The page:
We caught the wrong bus home just the other day, but our blind pride made us stay.
“We already paid our fare” you said to me through bloodshot eyes, realising.
“We can see where it ends up” I said to you, in a sweatstained t-shirt.
We took our seats, middle of the bus, before the few steps up the the higher back section. I guessed it got higher there because there was a motor underneath. You told me you didn't care why it got higher. The bus was nearly empty. Aside from us, there was a Somali kid holding tight to a basketball, and a group of six along the back row. 3 guys, 3 girls. The guys in Jim Beam merchandise and tribal tattoos, the girls in von Bitch.
I think it was at this stage that you started explaining your theory of Buses as a Subset of Reality. “No other places are like buses, I'm sure of it. The same rules don't apply here. This is the last outpost of the sublime. The surreal”.
At the time, I didn't know what to make of this. But, as if to confirm the point you were making, one of the von Bitch'd girls up the back started singing along to a T-Pain ringtone, and so we fell silent. Soon the other two joined in, perfect pitch and tone. A ringtone choir.
“I, um, I sort of see what you mean?”
“There was no chance I was wrong about this”.
We continued in silence through the empty streets, your hand in mine or my hand in yours. I can't remember, but you know I don't like to get mixed up with details. “Hand in hand” is probably the best thing to call it. The streetlights illuminated the etchings that marked every window of the bus, and cast shadows on your face.
“There's something grand about traffic lights”, you said to me. “Like, the idea of them”.
“The fact that we so easily submit ourselves to the will of machines?”
“No. Stop being so depressing. I mean the way they keep going, doing their job, even when there's no cars around. Even with no one to appreciate their effort, they keep going. People could learn”
But you were cut short. The bus stopped suddenly, and the driver got up, marching past us to the back (the Higher Section, where the motor (possibly) is), past the now-terrified Somali kid to the back row.
“What have you been saying to this boy?” he demanded. We hadn't noticed anything. Caught up in traffic lights.
“We didn't say shit”. MTV emphasis.
“You called him a nigger. I heard you.”
“Whatever man. We didn't say shit”.
“Don't you say another fucking word to him”. Heartfelt emphasis.
“What the fuck are you gonna do about it anyway?” They were drunk. The air was static. You said later that it was like watching the final show of a long followed reality series, but I still don't know how I feel about this analogy.
“Besides, he is a fucking nigger. And so are you.”
We watched as our bus driver exploded, a ball of fuckin' rage. Back Seat Occupants looked genuinely scared – they knew a line had been crossed. Almost instantly our driver had “the leader” by the shirt, dragging him to the back door. He hit the emergency exit button, and as it opened inwards, smashed this fucker's face right into it. Nosebleed. Then threw him off the bus. The timing of it seemed practiced, maybe some sort of secret bus driver martial art. His eyes were like railguns or something – had the rest of those white trash fuckers running without saying another word. Ha ha!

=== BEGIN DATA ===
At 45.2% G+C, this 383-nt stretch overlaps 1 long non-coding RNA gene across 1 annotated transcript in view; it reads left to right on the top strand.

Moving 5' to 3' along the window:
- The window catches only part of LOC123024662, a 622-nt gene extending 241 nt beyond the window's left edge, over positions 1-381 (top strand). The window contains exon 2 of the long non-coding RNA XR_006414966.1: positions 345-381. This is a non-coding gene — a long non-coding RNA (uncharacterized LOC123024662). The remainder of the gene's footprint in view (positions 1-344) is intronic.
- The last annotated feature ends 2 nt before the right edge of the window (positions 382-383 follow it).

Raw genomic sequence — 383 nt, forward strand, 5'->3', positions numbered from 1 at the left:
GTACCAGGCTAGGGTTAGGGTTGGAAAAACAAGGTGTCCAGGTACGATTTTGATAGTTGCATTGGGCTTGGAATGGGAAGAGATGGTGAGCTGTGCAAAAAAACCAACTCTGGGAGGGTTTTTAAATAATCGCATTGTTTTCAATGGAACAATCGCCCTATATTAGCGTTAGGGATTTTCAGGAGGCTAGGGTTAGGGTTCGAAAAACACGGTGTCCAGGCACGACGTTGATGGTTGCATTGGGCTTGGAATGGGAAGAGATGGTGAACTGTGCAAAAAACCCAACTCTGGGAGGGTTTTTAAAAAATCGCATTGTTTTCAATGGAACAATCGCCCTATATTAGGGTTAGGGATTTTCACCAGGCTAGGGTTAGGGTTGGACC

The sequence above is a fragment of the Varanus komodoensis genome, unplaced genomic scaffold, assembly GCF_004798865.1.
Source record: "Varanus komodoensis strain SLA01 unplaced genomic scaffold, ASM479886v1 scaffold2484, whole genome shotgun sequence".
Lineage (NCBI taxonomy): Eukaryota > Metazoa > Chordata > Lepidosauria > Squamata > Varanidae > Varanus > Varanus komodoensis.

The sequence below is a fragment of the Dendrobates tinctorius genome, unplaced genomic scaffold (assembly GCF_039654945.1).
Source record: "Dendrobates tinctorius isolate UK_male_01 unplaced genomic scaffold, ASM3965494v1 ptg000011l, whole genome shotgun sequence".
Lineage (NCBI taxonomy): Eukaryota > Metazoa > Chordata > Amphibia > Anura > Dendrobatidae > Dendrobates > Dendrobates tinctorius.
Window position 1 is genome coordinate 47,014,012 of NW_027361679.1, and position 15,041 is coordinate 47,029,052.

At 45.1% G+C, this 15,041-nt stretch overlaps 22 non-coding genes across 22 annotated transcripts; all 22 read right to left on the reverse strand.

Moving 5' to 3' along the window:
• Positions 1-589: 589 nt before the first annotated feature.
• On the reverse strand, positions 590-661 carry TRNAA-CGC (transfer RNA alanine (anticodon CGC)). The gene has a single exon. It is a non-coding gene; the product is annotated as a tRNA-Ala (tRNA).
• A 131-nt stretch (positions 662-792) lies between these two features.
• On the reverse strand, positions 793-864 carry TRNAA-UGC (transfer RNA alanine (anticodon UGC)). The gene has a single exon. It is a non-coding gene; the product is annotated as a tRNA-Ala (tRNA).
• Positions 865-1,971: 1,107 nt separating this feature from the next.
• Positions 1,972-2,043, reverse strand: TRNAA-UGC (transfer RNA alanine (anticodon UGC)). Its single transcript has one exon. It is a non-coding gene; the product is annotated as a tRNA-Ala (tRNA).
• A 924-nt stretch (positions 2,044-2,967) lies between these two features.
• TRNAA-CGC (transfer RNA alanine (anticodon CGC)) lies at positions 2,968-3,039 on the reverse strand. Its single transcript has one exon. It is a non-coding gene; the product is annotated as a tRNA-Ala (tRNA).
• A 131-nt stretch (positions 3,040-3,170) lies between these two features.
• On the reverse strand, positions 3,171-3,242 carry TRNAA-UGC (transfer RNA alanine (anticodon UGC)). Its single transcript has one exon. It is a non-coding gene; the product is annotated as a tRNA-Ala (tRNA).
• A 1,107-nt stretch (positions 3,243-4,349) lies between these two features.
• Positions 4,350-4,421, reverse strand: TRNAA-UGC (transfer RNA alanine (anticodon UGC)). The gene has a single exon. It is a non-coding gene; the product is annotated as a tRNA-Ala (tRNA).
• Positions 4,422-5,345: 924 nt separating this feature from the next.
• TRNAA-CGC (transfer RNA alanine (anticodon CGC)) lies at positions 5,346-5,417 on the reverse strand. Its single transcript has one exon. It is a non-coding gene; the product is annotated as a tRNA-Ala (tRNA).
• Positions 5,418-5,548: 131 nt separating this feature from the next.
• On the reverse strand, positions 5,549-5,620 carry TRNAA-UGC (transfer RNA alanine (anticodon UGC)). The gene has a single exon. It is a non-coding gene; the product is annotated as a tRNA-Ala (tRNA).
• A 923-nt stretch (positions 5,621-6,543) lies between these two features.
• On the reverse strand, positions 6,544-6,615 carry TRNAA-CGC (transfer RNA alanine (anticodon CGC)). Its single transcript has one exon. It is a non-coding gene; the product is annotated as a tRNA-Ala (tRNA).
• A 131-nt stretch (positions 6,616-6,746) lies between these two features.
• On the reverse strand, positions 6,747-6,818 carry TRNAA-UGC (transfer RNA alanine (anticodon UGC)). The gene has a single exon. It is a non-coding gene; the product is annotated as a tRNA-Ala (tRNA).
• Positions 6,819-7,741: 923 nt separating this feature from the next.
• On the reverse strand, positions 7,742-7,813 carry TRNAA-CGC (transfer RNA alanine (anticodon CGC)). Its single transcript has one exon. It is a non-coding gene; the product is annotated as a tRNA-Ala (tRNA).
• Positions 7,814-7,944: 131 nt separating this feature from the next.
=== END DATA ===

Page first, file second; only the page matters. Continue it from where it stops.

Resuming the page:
“Thank. You.” said the kid, slowly and precisely.
“That. Was fucking rad.” I said.
“Where are we?” You said.
The driver only smiled, and restarted the bus.
“If people in DC Comics rode more buses, they wouldn't need Htrae”
You saw Eastgate Mall, and pushed the buzzer.
“We can catch another bus from here. Orbiter, maybe. Or Metrostar”.
“Why do all our bus routes sound like clapped out carnival rides?”
“Reality in advertising? Lets go”.
We got off at a wide avenue littered with broken glass, sparkling under street lights. I remembered seeing the liquor shop fifty metres away get robbed about a year ago, and started to feel sick. You checked the timetables, announcing that we were too late. Everything was finished. I smelled of nervous sweat and piss.
'We'll walk. It'll be half an hour, tops” I told you.
“I'm scared” you told me.
“I Will Protect You”.
Necessity was all that caused this walk, which neither of us wanted to make. I took your hand in mine as the cars with red-hot motors and screaming exhausts circled like sharks and seagulls around a shoal of sardines on Discovery. Only without Attenborough, it seemed far less interesting. We walked in silence, until we got scared of our own shadows.
“There's something following us” you whispered.
“No there isn't. It's just our shadows”
“Well, that's still something, isn't it?”
“You're being facetious”.
Multiple streetlights surround cast multiple shadows. In front, behind, and out to the sides. They grew and shrank, depending on how far we were between each set of lights. An unknown stalker, advancing and retreating. We were both surprised when walking faster did nothing to help our escape.
“We need to be rational about this. It is only our bodies, blocking the light from hitting the ground. We can't be afraid of that. It is physics, or something”. I was protecting you with physics.
“Oh, fuck.” We ran.
The closer we got to home, the better we felt. Familiar streets, parks. A 24 hour gas station, where we bought chocolate milk for $4 and felt okay about it.
“Don't even give no fucks about it!” you shouted at me. I think you were being ironic, or at least post-ironic.
In the familiar surroundings, we felt fine. We were the Warriors, returned to Staten Island. We were invincible.
“I wasn't really scared” you told me.
“Neither. I could fight ten guys right now. At least run from ten guys, if it came to that. My legs would be fucking tornadoes man. I would fly.”
“But I couldn't keep up. You'd leave me like that?” you asked, wounded.
“Of course you could keep up. We'd be like track cyclists. I would break the wind resistance for you. We would fly.”